A Perfect Match:

Sustainable Retailer Finds New CO2 Savings with Help from Recrylic

At Room & Board, sustainability isn’t just a trend . . . it’s part of the company’s DNA.  As a leading furniture and home décor company with 22 locations across the U.S., Room & Board has made sustainable practices a core business value since its founding in 1980.

From its beginnings in Minneapolis more than 40 years ago, Room & Board has sought to make a positive environmental impact through responsible sourcing, production, packaging and operations.  Progress toward the company’s sustainability goals – such as using 100% sustainably sourced wood by 2025 – is measured and reported in an annual impact report.

Acrylic frames sent for recycling

Recently, Room & Board found another opportunity to work more sustainably by partnering with Recrylic to recycle used acrylic items.  Room & Board started by sending hundreds of used acrylic displays and frames to Recrylic, for recycling as new Recrylic sheets – suitable for use in a new generation of displays, fixtures, signs and the like.

“Recycling items like acrylic has traditionally been a challenge,” said Mick Aeshliman, Room & Board Sustainability Manager.  “We are excited that Recrylic provides an opportunity for collecting and recycling used materials that might otherwise end up in a landfill.”

Living a Closed-loop Lifecycle

Unlike many other plastics, polymethyl methacrylate (PMMA) – commonly known as acrylic – can be recycled indefinitely as itself.  While many plastics can be recycled as something else – such as a deck tile – acrylic presents a closed-loop opportunity for creating new Recrylic sheets – made from 100% recycled (and recyclable) content.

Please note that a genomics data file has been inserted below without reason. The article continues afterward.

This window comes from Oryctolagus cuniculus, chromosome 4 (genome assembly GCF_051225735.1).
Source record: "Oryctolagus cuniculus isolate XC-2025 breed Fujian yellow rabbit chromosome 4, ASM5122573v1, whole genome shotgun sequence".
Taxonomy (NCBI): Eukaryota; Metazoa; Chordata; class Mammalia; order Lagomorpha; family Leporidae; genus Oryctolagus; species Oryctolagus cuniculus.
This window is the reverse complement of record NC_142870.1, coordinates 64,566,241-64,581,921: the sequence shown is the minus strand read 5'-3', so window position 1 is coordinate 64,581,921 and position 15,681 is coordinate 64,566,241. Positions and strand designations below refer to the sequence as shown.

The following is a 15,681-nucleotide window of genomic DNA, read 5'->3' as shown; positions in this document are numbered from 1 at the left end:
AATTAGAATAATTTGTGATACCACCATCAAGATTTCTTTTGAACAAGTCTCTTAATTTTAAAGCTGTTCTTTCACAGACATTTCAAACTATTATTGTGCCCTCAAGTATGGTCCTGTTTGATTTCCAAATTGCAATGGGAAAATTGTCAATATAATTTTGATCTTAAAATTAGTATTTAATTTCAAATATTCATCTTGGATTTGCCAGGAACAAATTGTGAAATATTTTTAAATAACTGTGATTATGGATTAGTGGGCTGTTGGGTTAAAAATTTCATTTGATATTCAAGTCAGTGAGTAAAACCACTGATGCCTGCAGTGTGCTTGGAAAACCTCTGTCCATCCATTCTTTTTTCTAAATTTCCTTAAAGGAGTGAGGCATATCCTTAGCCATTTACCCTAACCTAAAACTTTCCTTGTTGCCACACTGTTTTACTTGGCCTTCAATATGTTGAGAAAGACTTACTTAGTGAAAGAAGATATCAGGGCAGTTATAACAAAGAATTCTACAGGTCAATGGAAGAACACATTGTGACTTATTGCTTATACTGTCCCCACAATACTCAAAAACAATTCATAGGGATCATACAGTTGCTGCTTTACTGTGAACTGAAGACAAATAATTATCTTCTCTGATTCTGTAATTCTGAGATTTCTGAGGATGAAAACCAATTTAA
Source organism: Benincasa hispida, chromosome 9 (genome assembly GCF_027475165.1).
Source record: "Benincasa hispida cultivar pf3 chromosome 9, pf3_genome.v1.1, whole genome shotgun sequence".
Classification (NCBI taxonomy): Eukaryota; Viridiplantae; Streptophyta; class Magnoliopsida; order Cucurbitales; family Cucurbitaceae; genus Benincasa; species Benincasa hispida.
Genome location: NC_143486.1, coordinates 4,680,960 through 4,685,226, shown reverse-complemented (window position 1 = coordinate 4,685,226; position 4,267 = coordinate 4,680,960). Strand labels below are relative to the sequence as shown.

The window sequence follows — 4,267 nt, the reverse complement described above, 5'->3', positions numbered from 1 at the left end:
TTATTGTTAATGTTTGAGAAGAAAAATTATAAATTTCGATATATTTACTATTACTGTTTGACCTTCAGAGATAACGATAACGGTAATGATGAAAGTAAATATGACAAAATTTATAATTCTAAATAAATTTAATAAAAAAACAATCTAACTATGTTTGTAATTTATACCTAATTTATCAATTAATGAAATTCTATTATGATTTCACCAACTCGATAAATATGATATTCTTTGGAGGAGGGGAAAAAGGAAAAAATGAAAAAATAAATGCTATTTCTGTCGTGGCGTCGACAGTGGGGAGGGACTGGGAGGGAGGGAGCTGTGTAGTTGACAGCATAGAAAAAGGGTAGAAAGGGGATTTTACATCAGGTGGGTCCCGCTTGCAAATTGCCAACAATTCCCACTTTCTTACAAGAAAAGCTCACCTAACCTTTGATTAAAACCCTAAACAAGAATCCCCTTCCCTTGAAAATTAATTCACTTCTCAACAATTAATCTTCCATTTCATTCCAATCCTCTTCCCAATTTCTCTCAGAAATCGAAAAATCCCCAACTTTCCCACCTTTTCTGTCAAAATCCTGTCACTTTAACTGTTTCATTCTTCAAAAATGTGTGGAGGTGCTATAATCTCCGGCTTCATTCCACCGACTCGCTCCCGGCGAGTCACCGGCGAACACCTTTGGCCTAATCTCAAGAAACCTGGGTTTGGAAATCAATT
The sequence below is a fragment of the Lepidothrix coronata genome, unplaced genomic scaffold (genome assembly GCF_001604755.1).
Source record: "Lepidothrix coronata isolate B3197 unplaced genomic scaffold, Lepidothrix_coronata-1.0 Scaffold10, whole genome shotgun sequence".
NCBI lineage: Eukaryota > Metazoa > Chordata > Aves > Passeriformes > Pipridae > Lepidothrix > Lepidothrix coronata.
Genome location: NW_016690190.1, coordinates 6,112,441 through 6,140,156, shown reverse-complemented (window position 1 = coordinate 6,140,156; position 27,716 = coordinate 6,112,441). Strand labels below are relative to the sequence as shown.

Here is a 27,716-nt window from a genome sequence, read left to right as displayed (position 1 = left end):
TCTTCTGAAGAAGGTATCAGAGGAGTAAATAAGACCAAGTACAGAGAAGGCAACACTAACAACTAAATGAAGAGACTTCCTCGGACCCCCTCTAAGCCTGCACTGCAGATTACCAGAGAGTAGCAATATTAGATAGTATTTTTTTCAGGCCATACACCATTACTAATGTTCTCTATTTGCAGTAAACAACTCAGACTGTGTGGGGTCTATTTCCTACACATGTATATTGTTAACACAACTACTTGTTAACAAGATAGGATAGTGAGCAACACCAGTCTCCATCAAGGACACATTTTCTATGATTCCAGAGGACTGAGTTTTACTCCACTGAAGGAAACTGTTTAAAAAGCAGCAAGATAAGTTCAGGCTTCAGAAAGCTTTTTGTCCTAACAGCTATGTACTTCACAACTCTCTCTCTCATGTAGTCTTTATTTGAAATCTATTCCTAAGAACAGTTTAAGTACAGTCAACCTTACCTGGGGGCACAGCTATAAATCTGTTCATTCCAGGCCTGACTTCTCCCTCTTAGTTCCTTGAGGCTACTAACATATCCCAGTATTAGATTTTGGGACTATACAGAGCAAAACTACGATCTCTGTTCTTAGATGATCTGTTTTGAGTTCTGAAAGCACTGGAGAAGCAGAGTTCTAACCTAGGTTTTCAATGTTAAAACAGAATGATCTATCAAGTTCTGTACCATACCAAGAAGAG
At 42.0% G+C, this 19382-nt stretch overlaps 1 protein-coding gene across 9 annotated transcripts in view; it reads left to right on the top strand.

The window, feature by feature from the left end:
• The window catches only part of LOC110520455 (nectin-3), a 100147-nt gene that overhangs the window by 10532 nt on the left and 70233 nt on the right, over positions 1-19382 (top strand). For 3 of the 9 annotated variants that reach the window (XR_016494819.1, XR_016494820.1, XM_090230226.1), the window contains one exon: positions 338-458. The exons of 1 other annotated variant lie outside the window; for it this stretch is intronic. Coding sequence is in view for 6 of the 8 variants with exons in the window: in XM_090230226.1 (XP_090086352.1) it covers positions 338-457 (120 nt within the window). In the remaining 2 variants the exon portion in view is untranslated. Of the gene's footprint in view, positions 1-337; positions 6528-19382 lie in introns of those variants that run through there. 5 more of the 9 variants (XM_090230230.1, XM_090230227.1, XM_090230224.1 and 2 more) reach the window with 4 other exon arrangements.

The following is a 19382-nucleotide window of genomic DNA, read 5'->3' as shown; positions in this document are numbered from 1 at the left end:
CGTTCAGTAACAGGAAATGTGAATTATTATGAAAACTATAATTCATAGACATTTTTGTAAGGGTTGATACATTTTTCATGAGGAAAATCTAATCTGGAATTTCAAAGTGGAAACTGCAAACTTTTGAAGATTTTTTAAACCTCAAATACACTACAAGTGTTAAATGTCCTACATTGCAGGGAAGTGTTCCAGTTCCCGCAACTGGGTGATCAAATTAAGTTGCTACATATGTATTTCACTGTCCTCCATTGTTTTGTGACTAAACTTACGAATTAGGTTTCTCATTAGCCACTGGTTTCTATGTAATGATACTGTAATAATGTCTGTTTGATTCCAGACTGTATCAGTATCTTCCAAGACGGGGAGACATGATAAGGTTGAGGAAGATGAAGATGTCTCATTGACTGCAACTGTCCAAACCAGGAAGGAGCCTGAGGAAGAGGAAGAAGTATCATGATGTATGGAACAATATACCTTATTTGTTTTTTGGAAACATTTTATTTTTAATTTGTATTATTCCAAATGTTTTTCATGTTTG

Recrylic combines its own acrylic scrap and cuttings with used materials sent by Room & Board and other companies.  With some minor exceptions, any type or color of pre- or post-consumer acrylic scrap can be collected, including items that have been printed, painted or dyed.  Recrylic sends about 20 tons of acrylic scrap for recycling every three months.  The scrap is ground to small pieces, liquified and returned to its original monomers – and then repolymerized as new cast acrylic sheets, ready for use by Recrylic and other fabricators.

Certified Recycled

Recrylic looks, performs and costs the same as virgin acrylic – making it a perfect fit for a wide variety of retail and architectural solutions such as displays, signage, LED fixtures, wall panels, window frames and other branded features.  Recrylic is also the world’s only line of certified recycled acrylic sheets – with certifications from both the Global Recycled Standard (GRS) and Recycled Content Certification (RCC).  Based on robust audit and evaluation processes, the certifications help to confirm Recrylic’s recycled status throughout its lifecycle and chain of custody.

Making an Impact . . . Easier and Easier

Using Recrylic in place of virgin acrylic can help organizations to achieve their sustainability goals.  An academic study conducted in 2022 showed that Recrylic offers a 90% lower carbon footprint compared to virgin acrylic made from fossil fuels.  Keeping used acrylic out of landfills also reduces CO2 use even further.

“The recycling process is relatively pain-free,” said Aeshliman.  “We collect our used items from our stores – usually in a return truck or otherwise empty boxes.  There’s no charge for us to recycle used acrylic, other than our cost to get the materials to Recrylic.  They cover the shipping costs from there.”

Aeshliman says that Room & Board has a goal of reducing operational waste from landfill by 75% by 2025.  Thanks in part to programs like Recrylic’s, Room & Board is ahead of schedule and expected to achieve its goal in 2023.  And going forward, Room & Board is exploring Recrylic for use in new fixture, display, signage and even décor projects.

“The sustainable aspects of Recrylic are exciting,” he said.  “To be able to have the aesthetic and performance features of acrylic but with 90% less carbon footprint is truly amazing.”

To learn more about Room & Board, visit roomandboard.com.  

To learn more about Recrylic or recycling your used acrylic items, please complete the form below.